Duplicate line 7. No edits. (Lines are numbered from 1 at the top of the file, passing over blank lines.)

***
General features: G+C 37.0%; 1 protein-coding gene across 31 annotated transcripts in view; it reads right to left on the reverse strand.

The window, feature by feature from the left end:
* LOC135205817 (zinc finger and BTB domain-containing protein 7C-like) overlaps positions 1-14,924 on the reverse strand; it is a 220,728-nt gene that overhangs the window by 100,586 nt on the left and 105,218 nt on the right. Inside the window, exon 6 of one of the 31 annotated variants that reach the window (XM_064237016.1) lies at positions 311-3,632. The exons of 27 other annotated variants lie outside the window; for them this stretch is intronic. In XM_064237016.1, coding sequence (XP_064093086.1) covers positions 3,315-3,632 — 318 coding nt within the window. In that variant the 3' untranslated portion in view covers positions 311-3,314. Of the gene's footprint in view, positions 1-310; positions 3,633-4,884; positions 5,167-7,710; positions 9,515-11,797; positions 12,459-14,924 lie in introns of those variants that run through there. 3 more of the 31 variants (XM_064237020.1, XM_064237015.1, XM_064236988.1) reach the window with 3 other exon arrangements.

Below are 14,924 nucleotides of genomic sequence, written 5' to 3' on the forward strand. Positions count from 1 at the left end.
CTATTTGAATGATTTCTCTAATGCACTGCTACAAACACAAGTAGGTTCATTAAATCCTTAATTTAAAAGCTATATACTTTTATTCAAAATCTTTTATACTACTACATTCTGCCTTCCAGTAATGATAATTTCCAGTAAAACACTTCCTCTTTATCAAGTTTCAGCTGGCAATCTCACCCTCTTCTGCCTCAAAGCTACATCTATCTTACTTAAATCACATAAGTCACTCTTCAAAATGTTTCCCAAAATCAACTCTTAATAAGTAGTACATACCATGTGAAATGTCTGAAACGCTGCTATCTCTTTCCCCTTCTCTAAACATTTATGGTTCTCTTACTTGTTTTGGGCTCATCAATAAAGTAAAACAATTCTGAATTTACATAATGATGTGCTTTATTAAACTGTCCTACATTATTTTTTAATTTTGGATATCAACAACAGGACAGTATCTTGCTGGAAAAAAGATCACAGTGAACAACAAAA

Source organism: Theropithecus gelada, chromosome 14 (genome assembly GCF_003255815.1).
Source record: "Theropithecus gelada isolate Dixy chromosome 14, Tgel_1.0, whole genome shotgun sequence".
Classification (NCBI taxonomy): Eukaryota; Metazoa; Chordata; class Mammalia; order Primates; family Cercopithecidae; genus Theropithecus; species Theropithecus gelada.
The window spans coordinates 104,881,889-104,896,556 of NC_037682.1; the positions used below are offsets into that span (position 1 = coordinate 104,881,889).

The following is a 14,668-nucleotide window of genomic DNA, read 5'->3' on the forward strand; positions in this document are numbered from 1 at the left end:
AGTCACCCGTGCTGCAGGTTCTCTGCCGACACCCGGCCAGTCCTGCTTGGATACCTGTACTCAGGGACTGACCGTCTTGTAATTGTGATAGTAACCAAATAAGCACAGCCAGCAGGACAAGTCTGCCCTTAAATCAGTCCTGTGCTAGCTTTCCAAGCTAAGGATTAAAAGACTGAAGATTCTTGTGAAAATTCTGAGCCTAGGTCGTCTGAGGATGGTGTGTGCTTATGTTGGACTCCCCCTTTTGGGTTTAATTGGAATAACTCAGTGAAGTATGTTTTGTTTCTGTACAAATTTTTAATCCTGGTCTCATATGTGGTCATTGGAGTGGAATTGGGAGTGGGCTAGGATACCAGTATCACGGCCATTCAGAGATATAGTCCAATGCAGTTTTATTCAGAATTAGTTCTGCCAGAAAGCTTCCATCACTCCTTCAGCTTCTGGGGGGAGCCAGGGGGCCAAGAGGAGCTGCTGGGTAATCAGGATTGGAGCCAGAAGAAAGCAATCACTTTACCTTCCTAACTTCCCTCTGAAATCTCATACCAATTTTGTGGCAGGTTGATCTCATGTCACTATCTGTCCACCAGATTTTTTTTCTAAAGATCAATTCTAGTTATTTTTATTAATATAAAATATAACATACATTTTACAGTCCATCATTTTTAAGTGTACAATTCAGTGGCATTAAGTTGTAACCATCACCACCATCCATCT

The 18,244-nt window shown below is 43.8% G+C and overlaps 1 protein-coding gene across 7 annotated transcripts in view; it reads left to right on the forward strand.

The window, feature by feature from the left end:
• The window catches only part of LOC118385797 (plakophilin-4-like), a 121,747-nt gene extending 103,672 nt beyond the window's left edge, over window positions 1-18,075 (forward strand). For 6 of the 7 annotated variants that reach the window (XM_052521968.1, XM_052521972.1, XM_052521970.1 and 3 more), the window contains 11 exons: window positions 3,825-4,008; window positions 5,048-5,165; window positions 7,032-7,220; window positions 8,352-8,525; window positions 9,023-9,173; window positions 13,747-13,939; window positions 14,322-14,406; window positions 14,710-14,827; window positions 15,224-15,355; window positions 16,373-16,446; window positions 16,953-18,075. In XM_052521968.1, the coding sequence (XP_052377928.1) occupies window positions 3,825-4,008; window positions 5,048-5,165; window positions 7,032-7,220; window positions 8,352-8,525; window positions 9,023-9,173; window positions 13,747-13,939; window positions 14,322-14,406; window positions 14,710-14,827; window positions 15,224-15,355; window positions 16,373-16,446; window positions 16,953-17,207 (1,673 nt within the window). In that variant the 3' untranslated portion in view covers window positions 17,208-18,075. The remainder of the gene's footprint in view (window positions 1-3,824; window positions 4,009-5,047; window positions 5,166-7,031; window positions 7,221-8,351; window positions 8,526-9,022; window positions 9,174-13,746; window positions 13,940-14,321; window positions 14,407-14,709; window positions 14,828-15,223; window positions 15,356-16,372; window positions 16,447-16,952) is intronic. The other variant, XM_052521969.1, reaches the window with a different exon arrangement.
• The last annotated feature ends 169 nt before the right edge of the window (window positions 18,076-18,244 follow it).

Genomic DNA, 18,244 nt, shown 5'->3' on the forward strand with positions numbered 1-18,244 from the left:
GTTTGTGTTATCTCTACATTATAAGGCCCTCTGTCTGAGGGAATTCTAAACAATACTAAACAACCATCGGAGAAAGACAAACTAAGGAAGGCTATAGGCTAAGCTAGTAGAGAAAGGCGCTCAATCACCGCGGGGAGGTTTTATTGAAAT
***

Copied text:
Source record: "Theropithecus gelada isolate Dixy chromosome 14, Tgel_1.0, whole genome shotgun sequence".